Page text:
wishes you a safe, Happy Holiday Season
overflowing with the love of family and friends. Remember to share
a bit of time with someone who may need a friend during this season.
Jewelry is a very much loved gift for many on our list. Have you ever considered an antique or collectible to fill that wish?
The above photo is a ‘mere sampling’of the many unique and fun pieces of jewelry we have available for you this year!
Have a techie in your group that still wears a tie – or maybe one who would love to place this on a scarf? Check out the little ‘robot man’ tie tack (toward the bottom of the photo by the wreath).
We have a variety of wonderful jewelry items in red to add that festive charm to your outfit or to give to someone on your list. Possibly a vintage ladies watch or pocket watch might brighten the eyes of someone you know.
Whether it’s fun and frivolous, or classic and stylish’…
…we have jewelry pieces for as little as 2-for-$3 to hundreds. We can help you find that perfect stocking stuffer, that beautiful piece that you know will be perfect, and even a silly gag gift – you know – just like ‘ugly sweaters’! Stop in to Bahoukas Antique Mall today… we’ll be watchin’ for ya!
In researching a bit more about collecting coffee tins, we learned some interesting facts. First, that collecting antique coffee tins is second only to collecting tobacco tins. But this excerpt from Collectors Weekly is most interesting:
The widespread practice of packing food in tin cans and containers was a direct result of the public’s acceptance of the Germ Theory of Disease. In the 19th century, many Americans were still willfully oblivious to the breakthrough research of Louis Pasteur and Robert Koch. People were more interested in the pitches of snake-oil salesman and their medicine shows, where cure-all elixirs and exotic balms in medicine bottles were sold. It never occurred to many of these good folk that the best way to be healthy might simply to be clean.
In the early 1800s, cleanliness was one way for the upper classes to distinguish themselves from the working and lower classes, as only the wealthy had access to water and soap. However, as germ theory became more prevalent during the Victorian Era, it became unacceptable for the working poor to be dirty. Most food was displayed and accessed at the local five-and-dimes in communal food barrels—grimy, germ-infested hands would not do.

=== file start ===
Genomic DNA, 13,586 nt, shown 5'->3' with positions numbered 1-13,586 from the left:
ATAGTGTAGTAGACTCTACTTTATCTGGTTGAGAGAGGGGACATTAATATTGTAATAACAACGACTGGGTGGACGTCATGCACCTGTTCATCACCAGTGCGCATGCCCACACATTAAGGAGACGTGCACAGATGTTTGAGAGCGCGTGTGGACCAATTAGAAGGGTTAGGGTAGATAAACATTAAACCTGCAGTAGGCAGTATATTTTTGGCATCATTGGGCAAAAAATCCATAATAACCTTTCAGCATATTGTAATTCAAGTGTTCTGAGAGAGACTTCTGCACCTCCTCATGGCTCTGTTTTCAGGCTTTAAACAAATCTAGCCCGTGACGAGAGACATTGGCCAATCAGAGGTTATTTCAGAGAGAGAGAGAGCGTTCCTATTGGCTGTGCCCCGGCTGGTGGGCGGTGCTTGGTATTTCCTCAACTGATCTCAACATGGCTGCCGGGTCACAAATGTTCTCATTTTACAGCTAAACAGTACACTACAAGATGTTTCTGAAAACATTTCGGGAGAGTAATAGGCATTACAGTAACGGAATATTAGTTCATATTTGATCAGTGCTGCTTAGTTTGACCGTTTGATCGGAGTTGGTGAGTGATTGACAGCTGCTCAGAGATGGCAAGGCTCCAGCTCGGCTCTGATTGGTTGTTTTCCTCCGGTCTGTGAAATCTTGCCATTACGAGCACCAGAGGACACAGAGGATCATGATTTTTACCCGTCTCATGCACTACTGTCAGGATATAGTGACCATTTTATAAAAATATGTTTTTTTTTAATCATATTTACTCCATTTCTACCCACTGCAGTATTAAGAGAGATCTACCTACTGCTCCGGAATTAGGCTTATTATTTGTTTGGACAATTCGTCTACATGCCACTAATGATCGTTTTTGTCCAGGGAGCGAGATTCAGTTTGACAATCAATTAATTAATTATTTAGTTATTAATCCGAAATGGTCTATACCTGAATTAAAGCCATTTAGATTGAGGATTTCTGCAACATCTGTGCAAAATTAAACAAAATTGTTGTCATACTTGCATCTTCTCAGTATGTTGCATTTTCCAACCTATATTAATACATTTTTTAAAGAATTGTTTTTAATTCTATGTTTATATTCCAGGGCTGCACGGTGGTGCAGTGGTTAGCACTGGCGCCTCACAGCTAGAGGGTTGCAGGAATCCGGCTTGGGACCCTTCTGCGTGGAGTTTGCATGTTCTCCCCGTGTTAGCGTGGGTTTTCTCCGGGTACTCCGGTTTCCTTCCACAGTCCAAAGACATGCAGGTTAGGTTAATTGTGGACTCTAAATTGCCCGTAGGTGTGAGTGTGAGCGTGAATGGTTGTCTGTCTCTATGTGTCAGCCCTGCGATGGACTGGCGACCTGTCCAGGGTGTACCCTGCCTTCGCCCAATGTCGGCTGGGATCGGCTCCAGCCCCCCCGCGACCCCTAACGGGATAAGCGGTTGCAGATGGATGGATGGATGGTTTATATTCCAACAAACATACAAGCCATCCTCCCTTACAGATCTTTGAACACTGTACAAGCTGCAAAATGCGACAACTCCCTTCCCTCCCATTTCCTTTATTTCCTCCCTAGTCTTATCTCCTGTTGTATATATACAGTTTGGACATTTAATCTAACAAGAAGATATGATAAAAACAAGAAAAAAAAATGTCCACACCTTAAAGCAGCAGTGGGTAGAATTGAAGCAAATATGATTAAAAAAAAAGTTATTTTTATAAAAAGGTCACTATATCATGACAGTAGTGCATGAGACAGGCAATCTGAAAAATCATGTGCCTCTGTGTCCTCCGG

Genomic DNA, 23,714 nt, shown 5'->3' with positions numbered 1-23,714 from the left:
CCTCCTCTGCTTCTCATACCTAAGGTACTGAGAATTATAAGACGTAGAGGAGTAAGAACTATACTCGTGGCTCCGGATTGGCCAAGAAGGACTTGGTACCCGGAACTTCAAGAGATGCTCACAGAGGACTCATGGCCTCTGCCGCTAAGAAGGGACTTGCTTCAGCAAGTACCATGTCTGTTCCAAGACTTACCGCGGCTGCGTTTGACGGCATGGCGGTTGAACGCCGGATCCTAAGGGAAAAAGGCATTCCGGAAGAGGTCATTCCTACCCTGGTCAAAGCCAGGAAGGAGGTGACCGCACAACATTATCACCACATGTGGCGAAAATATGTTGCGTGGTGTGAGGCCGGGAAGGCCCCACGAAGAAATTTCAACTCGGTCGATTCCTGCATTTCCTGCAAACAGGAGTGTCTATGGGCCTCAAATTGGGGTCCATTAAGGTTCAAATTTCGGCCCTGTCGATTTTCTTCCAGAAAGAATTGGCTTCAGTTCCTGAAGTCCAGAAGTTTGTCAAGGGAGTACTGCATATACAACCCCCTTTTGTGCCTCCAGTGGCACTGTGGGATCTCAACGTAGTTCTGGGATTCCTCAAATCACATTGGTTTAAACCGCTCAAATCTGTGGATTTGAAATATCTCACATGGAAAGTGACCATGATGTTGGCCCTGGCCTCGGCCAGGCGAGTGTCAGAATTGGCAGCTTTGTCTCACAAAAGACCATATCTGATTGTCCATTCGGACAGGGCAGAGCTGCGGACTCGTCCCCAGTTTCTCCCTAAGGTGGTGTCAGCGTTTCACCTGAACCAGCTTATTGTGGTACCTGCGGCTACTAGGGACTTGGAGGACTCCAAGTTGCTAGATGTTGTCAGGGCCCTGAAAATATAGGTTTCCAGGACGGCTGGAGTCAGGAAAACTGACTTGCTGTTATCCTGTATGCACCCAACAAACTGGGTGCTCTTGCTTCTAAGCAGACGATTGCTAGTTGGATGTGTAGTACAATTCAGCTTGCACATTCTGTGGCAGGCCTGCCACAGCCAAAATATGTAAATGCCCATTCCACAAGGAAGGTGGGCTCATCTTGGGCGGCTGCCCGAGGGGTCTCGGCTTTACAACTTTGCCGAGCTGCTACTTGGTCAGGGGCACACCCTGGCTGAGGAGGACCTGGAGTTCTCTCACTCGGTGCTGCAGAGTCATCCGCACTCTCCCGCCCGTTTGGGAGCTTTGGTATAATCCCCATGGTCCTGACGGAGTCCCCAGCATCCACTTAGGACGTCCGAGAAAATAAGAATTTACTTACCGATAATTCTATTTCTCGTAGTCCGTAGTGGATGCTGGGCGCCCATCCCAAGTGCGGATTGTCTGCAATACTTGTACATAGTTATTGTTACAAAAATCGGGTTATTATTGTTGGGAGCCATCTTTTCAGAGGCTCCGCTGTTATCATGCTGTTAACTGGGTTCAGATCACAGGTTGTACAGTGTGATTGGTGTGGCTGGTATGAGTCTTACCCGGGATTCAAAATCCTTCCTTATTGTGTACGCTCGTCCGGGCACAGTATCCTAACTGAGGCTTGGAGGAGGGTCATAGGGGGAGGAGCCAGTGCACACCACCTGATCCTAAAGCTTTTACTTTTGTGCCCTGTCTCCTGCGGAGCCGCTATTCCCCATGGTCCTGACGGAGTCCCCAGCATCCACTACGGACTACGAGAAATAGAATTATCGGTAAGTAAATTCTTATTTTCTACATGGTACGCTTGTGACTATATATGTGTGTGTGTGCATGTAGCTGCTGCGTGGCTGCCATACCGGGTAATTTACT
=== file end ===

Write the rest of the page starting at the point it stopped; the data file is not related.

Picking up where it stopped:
These days, people of means tend to dismiss canned or “processed” food as something people without access to fresh food eat. But in the late 1800s, food in tins was highly desirable. It was considered much more sanitary, and therefore healthier, than food offered in bins or barrels.
The Vintage Virtue website discusses collecting coffee tins with this introduction:
The coffee tin came into being as long ago as the early 1800’s in a time when most people bought fresh green coffee beans to roast and grind fresh at home. Pre-roasted and packaged coffee became popular much later in the late 1880’s. Over the years, coffee containers were produced in many shapes and sizes; they could be square, cylindrical, rectangular, or trapezoid shaped and ranged in size from one ounce sample tins to large bins holding more than fifty pounds of coffee. Coffee came in boxes and in pails with metal handles and in addition to tin, some containers were made of cardboard and others featured paper labels over tin. The lids also can in a variety of styles that evolved other the years. The early tins had hinged lids or lids that could be pulled off. Later tins were made with pry lids, slip lids, and lids that screwed off and on, these were followed by lids that utilized keys for removal.
The advertising, as in the graphics on the tins, has also made them highly collectible. The graphics became more interesting as companies realized that making the tins reusable with very beautiful graphics added to the appeal for their product. Ah yes…. advertising!
Now that you appreciate a bit more the value of the ‘tin can’ … stop by Bahoukas Antique Mall to see the many collectible tins we have for coffee, tobacco and other products.
Stereoscopes, Viewmasters, Nintendo, X-box and More…
Many of us have seen the original stereoscope, although it might have been in a museum. But it’s effect on entertainment, education, and even culture was definite. It’s amazing to think that Underwood & Underwood was producing over 25,000 images a day for the stereoscope. (See the quote below)